Cloud adviser: Where's your data?
Be sure your contract specifies where your data can be located and obligates the cloud provider to tell you when the data has been disclosed to a third party.
Computerworld - With cloud computing, technology has advanced more quickly than the law's ability to effectively address its implications.
Consider the U.S. Patriot Act. It was recently revealed that U.S.-based cloud providers may have to comply with Patriot Act requests for data that's located in a provider's European data centers, even though this conflicts with the European Union's 1995 Data Protection Directive.
In response to that conflict, the European Commission recently announced that it plans to propose reforms to the EU directive by the end of January 2012.
Of course, cloud computing was not even a buzzword when the directive was first formulated in 1995. But all of this serves as a good reminder to ensure that your cloud-computing contract effectively addresses issues associated with data location and legal requests for data access.
When you use a cloud computing provider, your data travels over the Internet to and from one or more externally managed data centers. It may be in, or processed by, data centers in multiple locations around the world.
A variety of legal issues can arise when a customer's data resides in a cloud provider's data center in a different country than the one in which either the customer or the customer's clients reside. Different countries, and in some cases even different states, provinces or municipalities, have different laws pertaining to data.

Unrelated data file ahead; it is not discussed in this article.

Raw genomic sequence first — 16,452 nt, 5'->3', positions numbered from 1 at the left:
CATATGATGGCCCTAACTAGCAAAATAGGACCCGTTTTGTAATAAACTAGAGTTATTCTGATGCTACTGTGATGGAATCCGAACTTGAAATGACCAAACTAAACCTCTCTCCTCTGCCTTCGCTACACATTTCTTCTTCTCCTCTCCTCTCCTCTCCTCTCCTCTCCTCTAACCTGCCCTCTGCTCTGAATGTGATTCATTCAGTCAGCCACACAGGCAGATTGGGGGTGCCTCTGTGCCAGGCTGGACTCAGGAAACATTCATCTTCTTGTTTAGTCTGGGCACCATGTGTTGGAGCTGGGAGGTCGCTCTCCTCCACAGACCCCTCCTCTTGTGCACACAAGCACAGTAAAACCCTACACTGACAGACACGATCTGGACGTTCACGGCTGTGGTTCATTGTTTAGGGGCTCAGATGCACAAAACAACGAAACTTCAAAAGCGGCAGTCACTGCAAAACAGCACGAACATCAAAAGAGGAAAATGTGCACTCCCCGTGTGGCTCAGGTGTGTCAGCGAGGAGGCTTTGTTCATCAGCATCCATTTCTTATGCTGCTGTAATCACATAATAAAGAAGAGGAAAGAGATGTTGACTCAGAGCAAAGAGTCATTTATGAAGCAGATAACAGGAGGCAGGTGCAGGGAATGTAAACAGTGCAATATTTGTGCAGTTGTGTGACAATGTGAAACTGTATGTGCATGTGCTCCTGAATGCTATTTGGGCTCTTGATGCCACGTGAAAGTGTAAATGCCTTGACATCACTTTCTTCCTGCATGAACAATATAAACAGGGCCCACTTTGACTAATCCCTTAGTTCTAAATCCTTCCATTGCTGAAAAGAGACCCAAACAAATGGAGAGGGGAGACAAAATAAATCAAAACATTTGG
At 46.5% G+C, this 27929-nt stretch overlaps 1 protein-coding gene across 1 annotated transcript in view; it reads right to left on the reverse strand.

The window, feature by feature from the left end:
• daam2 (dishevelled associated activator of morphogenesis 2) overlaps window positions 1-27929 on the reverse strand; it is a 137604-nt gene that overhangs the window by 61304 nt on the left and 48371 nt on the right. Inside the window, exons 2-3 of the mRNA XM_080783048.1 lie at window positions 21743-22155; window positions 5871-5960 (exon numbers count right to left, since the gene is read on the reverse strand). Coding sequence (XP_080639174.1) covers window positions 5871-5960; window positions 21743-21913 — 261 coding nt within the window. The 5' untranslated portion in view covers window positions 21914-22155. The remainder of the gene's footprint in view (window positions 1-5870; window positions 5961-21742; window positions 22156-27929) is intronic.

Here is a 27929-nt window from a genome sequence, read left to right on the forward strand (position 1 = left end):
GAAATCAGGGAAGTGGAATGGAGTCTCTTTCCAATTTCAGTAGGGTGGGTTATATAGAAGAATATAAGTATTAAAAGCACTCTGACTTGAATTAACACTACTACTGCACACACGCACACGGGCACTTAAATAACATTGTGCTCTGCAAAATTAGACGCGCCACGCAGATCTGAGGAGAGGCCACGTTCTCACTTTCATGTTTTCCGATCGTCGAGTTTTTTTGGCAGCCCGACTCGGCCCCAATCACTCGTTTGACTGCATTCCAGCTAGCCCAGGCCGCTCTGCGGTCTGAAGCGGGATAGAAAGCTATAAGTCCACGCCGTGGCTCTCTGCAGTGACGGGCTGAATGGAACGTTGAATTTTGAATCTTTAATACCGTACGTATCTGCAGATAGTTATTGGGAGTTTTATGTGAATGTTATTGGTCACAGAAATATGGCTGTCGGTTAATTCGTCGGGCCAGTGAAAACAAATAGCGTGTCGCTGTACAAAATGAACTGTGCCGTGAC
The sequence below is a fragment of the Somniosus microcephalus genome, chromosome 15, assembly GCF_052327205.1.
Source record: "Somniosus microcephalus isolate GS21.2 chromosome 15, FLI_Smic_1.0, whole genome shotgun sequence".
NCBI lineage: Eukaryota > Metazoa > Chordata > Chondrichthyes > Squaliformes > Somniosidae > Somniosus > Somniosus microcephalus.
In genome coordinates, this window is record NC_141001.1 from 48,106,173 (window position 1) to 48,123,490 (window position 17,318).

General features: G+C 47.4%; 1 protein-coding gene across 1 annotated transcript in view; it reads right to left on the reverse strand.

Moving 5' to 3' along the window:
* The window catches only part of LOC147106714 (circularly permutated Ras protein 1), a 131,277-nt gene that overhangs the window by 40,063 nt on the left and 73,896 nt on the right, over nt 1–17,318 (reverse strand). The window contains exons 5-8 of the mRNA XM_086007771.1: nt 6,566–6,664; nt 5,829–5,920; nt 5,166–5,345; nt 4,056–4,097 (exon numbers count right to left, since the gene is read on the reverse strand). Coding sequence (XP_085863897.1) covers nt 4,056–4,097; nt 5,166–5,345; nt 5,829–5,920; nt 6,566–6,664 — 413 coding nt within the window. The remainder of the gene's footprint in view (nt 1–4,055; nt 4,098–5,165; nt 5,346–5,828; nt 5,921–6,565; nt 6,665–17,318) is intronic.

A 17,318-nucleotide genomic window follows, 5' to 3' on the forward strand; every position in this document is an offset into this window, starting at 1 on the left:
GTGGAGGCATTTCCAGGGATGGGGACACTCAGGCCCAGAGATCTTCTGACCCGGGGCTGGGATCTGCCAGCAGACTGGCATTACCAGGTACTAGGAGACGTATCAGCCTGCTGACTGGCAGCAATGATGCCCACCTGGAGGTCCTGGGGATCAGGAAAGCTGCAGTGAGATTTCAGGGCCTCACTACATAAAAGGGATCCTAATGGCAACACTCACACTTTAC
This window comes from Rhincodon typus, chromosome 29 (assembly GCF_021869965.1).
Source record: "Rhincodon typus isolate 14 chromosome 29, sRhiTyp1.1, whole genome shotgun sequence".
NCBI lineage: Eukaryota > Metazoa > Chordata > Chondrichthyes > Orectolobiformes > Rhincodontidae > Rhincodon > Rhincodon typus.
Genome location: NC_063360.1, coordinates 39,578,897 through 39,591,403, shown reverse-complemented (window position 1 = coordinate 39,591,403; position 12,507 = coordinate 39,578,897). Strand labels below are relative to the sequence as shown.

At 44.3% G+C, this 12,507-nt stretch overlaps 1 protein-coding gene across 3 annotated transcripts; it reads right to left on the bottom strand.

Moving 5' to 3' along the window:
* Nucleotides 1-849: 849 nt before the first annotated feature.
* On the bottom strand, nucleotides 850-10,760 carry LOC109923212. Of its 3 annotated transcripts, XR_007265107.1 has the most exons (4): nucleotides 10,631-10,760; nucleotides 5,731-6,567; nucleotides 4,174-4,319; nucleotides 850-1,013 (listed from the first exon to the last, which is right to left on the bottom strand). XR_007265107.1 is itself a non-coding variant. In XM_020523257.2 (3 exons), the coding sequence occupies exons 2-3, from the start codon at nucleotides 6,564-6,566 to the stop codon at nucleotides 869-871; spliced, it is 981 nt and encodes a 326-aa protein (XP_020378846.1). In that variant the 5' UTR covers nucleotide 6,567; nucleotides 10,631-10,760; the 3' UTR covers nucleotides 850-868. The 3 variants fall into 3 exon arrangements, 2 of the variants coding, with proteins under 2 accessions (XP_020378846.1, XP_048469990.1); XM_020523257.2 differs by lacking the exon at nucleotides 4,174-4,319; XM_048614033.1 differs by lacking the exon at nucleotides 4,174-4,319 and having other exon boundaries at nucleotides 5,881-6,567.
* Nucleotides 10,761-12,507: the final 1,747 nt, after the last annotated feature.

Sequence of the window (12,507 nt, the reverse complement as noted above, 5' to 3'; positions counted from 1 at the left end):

A key question about cloud computing remains unresolved: Which law applies to my organization's data in the cloud: The law where I'm located, the law where my data's located, or the law where the data subject is located? International consensus on this issue has not yet been achieved.
Most contracts specify the governing law under which any disputes would be resolved, as well as the location of the court where such disputes would be heard. With cloud computing, applicable laws governing your data could include the laws where your organization is headquartered, where your cloud provider is headquartered, where your cloud provider's data centers are located, where the subjects of the data reside, and potentially the laws of the countries that your data passes through on its way to, from and among the cloud provider's data centers.
For these reasons it's essential for a cloud-computing contract to identify the geographic region within which the data centers hosting your data, and potentially the headquarters of the cloud provider, may be located, and to address the cloud provider's obligations to keep your data in those regions. Otherwise, the overlaps and potential conflicts between the possible governing laws could make legal and data access compliance impossible.
Legal requests for data access
Other columns by Thomas Trappler
- NASA's cloud audit holds value for all
- Who can pry into your cloud-based data?
- Does your cloud vendor protect your rights?
- Software licensing in the cloud
- For credit card handlers, cloud computing guidelines just got clearer
- Regulations and the cloud: HIPAA modification provides clarity
- Certification programs are making it easier to know all about a cloud vendor
- The do's and don'ts of safeguarding cloud-based data with encryption
- For a good cloud contract, start with an RFP
- It takes a team to create a good cloud contract
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